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Slacker, (Not Really A)

March 12, 2007

Out in meatspace, time is kicking Your Montag’s ass with extreme prejudice. It is a cycle I only hope to break out of in the next 14 years or so. In the short term, it’s going to be especially punishing over the next two weeks. The daily grind is now taking up approximately 26 hours of my time a day. I’ll post when I can, but things will likely be sketchy here for the next few days.

Here’s what’s on my mind that I may or may not ever have time to develop:

  • The idea of a Giuliani presidency scares the bejeepers out of me. (And yes, I think it’s possible that things could possibly get worse, presidency wise, than they are now. Like, if someone smarter, with greater authoritarian tendencies, takes up the reigns of this new unprecedented presidential power. You know: police-state-stuff.)
  • I wrote about a third of a post, Against Sexism in Our Political Discourse, which I couldn’t manage to finish in time for ‘Blog Against Sexism Day’ last Thursday.
  • I still have a problem with standardized testing as the almost exclusive means of evaluating edumacation. Things seem to get worser and worser in this department, as it looks like our local schools’ “literacy” curriculum is going to end up creating a “Writing Standard” based mainly on mastery of the fucking soulless Five Paragraph Essay formula. (I hope to one day write a five paragraph essay on Why the Five Paragraph Essay Formula is SHIT.)
  • I think there is something up with congressional districts, whereby they are set up in such a way that if Republicans were to win all the ones they should, they could garner a vast majority of the seats in Congress, without all the mess and bother of having to win the popular vote. Assuming electoral politics is worth participating in and preserving, this doesn’t seem right. (At least I’d hoped to look into that one day.)
  • Badiou, Alain. Ethics: An Essay on the Understanding of Evil.Best. Book. EVAR. But I need to do some more reading and report back to Fehlleistungen— if not you too, Dear Reader —On the Development of Transfinite Set Theory, or at least on whatever feeble sense my feeble mind can make of it, if any, with a little reading. (I somehow doubt this subject will be as accessible as the brilliant essay on Ethics. (Not a five paragraph essay, by the way.))
  • Got a letter from the GOP the other day, opened it and read it, it said they were suckas. Well it was an email, and the subject line was, “Master and Commander.” (Guess who.) Anyway, there was a point in there I wanted to ridicule address.
  • I miss Spalding Gray. I understand his wife is putting together a show of readings of some of his unreleased work, and that there is a documentary film about him in the works.
  • There is more, but I’m not going to go into anymore of it here. This whiny ‘I don’t have time to post’ post has already taken too much time. (Which I don’t have.)

Dear Reader, if you are reading this— and by definition, you are —and you get around to writing about any of the above before I do, holler. We’ll post a link to your website, or if you don’t have a blog, we’ll consider posting it here if you like.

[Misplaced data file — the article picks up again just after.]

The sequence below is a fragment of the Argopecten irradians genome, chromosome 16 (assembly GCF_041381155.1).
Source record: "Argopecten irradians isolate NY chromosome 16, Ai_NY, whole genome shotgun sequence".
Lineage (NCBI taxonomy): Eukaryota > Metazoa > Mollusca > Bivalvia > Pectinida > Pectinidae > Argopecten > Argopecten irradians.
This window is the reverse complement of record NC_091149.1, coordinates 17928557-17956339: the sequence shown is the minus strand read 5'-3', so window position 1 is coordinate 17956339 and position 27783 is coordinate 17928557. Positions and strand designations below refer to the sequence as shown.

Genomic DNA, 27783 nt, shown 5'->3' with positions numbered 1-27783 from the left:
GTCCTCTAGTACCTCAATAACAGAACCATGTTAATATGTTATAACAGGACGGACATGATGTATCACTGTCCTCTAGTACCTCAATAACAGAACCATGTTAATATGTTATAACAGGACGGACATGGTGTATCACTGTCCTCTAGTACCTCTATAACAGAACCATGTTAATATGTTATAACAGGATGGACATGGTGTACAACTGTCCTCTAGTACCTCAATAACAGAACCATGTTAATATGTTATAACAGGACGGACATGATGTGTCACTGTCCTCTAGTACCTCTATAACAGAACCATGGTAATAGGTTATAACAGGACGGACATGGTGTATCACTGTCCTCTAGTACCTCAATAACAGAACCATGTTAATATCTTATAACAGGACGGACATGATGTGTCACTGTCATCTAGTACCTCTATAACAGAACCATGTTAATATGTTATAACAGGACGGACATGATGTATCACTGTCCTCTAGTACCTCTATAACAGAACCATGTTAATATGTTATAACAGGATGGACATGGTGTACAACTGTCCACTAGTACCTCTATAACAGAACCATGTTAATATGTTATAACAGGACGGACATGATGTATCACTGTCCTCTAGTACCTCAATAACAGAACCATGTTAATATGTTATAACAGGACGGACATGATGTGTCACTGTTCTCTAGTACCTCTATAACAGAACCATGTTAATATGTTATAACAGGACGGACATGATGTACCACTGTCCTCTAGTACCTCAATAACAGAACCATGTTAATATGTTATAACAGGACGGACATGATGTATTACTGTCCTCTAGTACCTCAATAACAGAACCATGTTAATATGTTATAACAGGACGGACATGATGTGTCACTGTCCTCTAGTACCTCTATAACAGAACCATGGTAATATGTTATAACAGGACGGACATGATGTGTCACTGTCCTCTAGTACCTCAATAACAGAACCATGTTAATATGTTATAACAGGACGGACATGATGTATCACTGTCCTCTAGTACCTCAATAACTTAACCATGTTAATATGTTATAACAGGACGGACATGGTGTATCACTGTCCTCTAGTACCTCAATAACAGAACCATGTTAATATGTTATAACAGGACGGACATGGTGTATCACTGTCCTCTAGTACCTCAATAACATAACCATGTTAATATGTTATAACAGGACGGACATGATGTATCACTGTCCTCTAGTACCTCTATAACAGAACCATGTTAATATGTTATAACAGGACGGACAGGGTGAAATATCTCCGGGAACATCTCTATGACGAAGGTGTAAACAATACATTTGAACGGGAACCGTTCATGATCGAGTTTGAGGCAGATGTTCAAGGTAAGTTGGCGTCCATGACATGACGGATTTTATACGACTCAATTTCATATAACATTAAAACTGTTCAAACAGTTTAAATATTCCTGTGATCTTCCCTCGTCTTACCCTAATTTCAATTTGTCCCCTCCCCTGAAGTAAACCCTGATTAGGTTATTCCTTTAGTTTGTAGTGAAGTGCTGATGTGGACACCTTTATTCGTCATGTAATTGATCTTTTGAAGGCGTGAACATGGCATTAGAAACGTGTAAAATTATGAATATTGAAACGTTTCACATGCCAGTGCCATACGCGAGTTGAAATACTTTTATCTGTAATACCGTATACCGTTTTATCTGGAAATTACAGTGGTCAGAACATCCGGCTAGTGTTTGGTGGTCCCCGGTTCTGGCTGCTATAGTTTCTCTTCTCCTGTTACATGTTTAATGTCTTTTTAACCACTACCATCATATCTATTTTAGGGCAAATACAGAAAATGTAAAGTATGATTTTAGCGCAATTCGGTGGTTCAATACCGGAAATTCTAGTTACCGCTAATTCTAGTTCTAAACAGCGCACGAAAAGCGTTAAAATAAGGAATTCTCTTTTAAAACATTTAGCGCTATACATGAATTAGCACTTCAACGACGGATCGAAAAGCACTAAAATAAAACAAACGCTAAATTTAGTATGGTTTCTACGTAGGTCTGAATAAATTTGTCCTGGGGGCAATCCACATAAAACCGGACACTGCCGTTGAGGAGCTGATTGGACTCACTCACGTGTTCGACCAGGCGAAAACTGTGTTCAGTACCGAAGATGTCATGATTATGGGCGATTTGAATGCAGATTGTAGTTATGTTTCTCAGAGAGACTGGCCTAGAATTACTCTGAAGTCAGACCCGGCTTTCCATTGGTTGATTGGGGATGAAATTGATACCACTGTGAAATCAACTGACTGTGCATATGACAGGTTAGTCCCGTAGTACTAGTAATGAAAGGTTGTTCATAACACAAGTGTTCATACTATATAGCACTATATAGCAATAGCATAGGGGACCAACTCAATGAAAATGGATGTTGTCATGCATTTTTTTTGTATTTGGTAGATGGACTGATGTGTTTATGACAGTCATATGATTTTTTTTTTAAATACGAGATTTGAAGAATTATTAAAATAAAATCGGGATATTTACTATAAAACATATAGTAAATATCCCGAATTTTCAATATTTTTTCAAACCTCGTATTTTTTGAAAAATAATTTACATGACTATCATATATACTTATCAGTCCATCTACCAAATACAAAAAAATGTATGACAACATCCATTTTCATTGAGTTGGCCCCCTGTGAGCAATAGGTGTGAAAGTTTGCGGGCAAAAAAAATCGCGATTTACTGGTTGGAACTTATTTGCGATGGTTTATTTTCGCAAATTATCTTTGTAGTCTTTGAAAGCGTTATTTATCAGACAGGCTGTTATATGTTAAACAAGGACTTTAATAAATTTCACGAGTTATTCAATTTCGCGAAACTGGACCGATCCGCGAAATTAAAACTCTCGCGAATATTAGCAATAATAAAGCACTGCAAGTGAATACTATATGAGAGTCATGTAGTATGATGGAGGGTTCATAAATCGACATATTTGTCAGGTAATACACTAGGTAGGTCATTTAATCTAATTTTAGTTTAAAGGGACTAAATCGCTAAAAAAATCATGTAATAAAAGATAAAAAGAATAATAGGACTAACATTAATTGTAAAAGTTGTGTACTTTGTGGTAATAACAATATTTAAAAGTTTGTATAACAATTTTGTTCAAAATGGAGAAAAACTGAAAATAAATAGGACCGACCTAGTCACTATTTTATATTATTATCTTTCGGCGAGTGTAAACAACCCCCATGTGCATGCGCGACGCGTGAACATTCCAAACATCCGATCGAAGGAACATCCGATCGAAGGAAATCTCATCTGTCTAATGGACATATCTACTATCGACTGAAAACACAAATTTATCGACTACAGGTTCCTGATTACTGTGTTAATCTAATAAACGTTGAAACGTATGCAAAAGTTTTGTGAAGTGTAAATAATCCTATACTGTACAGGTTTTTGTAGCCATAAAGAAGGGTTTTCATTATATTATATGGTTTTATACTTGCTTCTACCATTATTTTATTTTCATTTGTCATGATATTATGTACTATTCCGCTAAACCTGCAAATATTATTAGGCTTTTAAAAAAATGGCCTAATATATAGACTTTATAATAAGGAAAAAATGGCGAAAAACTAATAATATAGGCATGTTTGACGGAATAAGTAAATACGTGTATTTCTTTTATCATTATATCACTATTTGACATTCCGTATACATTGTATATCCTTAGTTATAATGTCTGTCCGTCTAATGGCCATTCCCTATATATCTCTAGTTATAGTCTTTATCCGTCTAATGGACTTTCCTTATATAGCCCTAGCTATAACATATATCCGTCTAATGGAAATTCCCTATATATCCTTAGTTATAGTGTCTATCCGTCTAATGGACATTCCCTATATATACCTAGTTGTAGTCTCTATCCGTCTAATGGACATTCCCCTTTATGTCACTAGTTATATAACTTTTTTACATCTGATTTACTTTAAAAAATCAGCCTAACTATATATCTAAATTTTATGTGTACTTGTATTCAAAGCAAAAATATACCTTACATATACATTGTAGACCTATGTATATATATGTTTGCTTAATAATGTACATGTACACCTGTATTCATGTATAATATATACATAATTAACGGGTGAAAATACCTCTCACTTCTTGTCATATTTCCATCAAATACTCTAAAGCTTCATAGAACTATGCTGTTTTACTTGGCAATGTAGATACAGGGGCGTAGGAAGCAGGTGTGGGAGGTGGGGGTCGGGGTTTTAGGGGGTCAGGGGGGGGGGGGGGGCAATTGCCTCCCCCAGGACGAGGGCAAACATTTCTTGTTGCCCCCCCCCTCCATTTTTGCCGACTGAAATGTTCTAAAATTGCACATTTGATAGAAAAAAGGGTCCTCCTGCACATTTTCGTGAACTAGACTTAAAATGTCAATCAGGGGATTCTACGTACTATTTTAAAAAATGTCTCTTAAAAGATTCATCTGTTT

Your Montag will also be neglecting my posting duties over to I Miss Fafblog, Spot! but still, I will do what I can. Honest.

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3 Comments leave one →
  1. March 13, 2007 9:38 PM

    I think there is something up with congressional districts, whereby they are set up in such a way that if Republicans were to win all the ones they should, they could garner a vast majority of the seats in Congress, without all the mess and bother of having to win the popular vote. Assuming electoral politics is worth participating in and preserving, this doesn’t seem right. (At least I’d hoped to look into that one day.)

    Yes. Gerrymandering is a problem, but it’s not just Republican districts that make use of this form of job security. David Brin has a longish essay on this you might enjoy giving a read.

    BTW: Hi! Missed seeing you around. FWIW, Meatspace continues to kick my ass too. I feel your pain bro.

  2. March 13, 2007 10:21 PM

    Thanks for the link. I look forward to reading it when I have the time.

    I don’t doubt that both parties use the Gerrymandering strategy, but I believe that I read and heard that the lay of the land favors the R’s over the D’s as it is now. I’ll be the first to admit that I may have misunderstood, though.

    Ok, wait, I found what I read on it: here. not much there, really. Just enough to get me thinking.

    Missed seeing you around, too. Damn demands of the real world!

  3. March 13, 2007 11:24 PM

    While I agree the current mix favors Rs over Ds, the authors of Off Center (which Alterman mentions) make my point that it’s a problem not just because of Republicans. Democrats favor gerrymandering too and because of unintended consequences, the Rs stand a greater than normal chance of winning. That being said, I still despise today’s Republican party of course. I guess what I’m trying to say here in so many words is that it’s a systemic problem. I’ll be interested in knowing what you think of Brin’s points. He’s long winded but I do think there’s some gold in there.

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